Through a range of mix-method theory based process evaluations, mediation analyses, and sub-study designs, this PhD will aim to identify and understand the mediating mechanisms underpinning interventions aimed at optimising the identification of LS patients in Australia.

This work will also aim to enhance understanding of the range of processes and pathways that are used to identify LS patients across Australian states and Local Health Districts.

SCHOLARSHIP THREE: LUNG CANCER

Supervisor: Dr Nicole Rankin

Pathways to a cancer-free future

The Pathways to a cancer-free future (‘Pathways’) program presents an innovative approach to addressing those interventions that are likely to have the greatest impact on improving lung cancer outcomes by 2040. The program will make a significant contribution to reducing the burden of illness in the Australian population by engaging with key stakeholders, guiding future research priorities and health policy, and translating research evidence into action. Pathways is underpinned by multiple streams of work in statistical modelling and projections, systematic reviews, exploration of large epidemiological datasets and implementation science.

The applicant will be expected to work as part of the lung cancer team to identify and evaluate relevant lung cancer interventions and focus on one topic area, choosing from either: interventions to improve the early detection of lung cancer, or psychosocial, palliative and survivorship care interventions to improve quality of life. The applicant should be willing to explore issues concerning the value and cost of interventions, how they will translate into real-world settings and the potential to translate into policy. An ability to engage with key stakeholders, including consumers and experts in lung cancer and other relevant areas, will be required.

ADDITIONAL INFORMATION

Applicants should have an academic background in epidemiology, public or population health, health sciences, psychology, behavioural science, health economics, or a related discipline. A bachelor’s degree with first-class honours (including a research component equating to one full time semester of study), or equivalent research experience, with publications in refereed journals is highly desirable.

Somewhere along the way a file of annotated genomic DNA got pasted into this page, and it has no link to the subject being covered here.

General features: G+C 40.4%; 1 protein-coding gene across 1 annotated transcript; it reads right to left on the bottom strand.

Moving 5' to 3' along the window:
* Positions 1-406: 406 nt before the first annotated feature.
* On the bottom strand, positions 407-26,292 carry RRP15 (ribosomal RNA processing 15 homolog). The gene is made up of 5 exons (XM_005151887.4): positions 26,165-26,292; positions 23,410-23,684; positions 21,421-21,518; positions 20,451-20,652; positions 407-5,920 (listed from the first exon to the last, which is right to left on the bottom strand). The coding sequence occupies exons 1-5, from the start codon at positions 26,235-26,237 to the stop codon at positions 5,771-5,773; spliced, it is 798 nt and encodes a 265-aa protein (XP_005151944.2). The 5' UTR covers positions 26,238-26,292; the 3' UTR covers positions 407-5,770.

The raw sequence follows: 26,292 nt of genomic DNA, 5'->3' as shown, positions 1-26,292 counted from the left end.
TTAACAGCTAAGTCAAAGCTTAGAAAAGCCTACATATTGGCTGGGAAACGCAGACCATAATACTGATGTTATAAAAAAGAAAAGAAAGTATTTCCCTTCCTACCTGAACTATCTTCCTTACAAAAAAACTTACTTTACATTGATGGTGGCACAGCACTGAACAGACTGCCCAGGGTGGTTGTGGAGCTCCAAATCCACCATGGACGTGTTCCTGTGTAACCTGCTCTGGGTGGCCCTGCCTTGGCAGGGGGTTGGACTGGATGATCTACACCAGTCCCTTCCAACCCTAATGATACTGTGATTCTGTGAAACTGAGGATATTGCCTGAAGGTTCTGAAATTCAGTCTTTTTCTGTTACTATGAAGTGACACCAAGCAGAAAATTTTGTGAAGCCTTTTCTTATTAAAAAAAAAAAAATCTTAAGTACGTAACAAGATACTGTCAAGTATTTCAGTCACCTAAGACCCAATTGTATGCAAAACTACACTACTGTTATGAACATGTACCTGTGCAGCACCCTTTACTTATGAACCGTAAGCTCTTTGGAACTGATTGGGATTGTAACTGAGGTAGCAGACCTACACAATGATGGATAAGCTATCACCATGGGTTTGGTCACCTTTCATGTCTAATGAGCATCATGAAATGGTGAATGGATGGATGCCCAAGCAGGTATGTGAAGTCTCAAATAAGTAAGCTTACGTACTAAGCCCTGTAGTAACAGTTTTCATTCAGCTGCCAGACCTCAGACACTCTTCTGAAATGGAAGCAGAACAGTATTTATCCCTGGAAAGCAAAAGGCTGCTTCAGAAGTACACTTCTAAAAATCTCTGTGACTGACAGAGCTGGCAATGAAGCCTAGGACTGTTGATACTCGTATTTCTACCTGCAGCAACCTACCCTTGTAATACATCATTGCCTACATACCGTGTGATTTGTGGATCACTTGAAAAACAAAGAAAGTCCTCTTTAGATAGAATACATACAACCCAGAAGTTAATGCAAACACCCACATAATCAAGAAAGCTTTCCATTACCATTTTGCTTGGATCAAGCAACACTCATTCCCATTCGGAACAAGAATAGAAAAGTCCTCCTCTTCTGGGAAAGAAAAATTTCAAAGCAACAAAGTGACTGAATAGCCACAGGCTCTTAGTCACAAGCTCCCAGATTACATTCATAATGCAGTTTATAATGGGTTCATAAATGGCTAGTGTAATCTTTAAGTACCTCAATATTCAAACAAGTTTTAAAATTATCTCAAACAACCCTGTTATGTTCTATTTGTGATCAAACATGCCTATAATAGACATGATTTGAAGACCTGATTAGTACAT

The PhD stipend is AU $30,000 per year, tax free, and is currently available for three years from Semester 1, 2018. An additional $2,500 funding to support research activities will be available each year for all three candidates. Candidates must be a citizen or permanent resident of Australia or New Zealand. The research will be carried out at Cancer Council NSW. The successful candidate must also fulfil the entry requirements for admission to candidature for the degree of Doctor of Philosophy (PhD) at the University of Sydney. Please refer to The University of Sydney – Postgraduate research entry requirements via this link:

https://sydney.edu.au/study/admissions/apply/entry-requirements/postgraduate-research.html

Interested candidates should submit their CV, a cover letter (which should include which of the three scholarships is of interest), and academic transcripts to Emily Hogden before 5pm, Friday 19th January 2018 via email: emily.hogden@nswcc.org.au.

For further information please email emily.hogden@nswcc.org.au

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  • Reference:
  • Location: Sydney
  • Skill: Research, Policy & Analysis
  • Work type: Full Time